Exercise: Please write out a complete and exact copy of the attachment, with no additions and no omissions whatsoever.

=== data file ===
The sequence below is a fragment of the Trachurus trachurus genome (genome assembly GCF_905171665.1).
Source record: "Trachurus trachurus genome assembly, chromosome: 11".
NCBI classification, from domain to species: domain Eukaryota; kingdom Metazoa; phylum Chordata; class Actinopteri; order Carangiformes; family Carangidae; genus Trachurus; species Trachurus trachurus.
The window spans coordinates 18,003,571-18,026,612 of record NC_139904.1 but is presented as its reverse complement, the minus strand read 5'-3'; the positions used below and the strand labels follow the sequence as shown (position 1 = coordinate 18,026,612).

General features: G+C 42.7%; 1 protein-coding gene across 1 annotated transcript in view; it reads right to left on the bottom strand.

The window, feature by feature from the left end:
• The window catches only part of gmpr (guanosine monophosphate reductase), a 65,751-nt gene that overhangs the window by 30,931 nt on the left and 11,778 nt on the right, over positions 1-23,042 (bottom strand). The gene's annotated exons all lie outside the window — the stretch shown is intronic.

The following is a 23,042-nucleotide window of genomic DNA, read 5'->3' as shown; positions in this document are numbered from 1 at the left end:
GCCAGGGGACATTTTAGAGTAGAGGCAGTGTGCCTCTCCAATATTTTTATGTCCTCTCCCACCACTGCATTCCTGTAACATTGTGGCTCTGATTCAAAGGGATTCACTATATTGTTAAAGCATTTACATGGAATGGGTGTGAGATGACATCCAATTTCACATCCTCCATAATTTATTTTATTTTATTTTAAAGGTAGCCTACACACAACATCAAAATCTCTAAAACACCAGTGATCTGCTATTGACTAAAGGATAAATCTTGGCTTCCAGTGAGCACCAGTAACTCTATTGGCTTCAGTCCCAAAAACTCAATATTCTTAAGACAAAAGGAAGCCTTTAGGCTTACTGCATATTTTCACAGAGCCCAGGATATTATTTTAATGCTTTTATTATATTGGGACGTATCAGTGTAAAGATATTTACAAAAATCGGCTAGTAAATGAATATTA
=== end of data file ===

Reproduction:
The sequence below is a fragment of the Trachurus trachurus genome (genome assembly GCF_905171665.1).
Source record: "Trachurus trachurus genome assembly, chromosome: 11".
NCBI classification, from domain to species: domain Eukaryota; kingdom Metazoa; phylum Chordata; class Actinopteri; order Carangiformes; family Carangidae; genus Trachurus; species Trachurus trachurus.
The window spans coordinates 18,003,571-18,026,612 of record NC_139904.1 but is presented as its reverse complement, the minus strand read 5'-3'; the positions used below and the strand labels follow the sequence as shown (position 1 = coordinate 18,026,612).

General features: G+C 42.7%; 1 protein-coding gene across 1 annotated transcript in view; it reads right to left on the bottom strand.

The window, feature by feature from the left end:
• The window catches only part of gmpr (guanosine monophosphate reductase), a 65,751-nt gene that overhangs the window by 30,931 nt on the left and 11,778 nt on the right, over positions 1-23,042 (bottom strand). The gene's annotated exons all lie outside the window — the stretch shown is intronic.

The following is a 23,042-nucleotide window of genomic DNA, read 5'->3' as shown; positions in this document are numbered from 1 at the left end:
GCCAGGGGACATTTTAGAGTAGAGGCAGTGTGCCTCTCCAATATTTTTATGTCCTCTCCCACCACTGCATTCCTGTAACATTGTGGCTCTGATTCAAAGGGATTCACTATATTGTTAAAGCATTTACATGGAATGGGTGTGAGATGACATCCAATTTCACATCCTCCATAATTTATTTTATTTTATTTTAAAGGTAGCCTACACACAACATCAAAATCTCTAAAACACCAGTGATCTGCTATTGACTAAAGGATAAATCTTGGCTTCCAGTGAGCACCAGTAACTCTATTGGCTTCAGTCCCAAAAACTCAATATTCTTAAGACAAAAGGAAGCCTTTAGGCTTACTGCATATTTTCACAGAGCCCAGGATATTATTTTAATGCTTTTATTATATTGGGACGTATCAGTGTAAAGATATTTACAAAAATCGGCTAGTAAATGAATATTA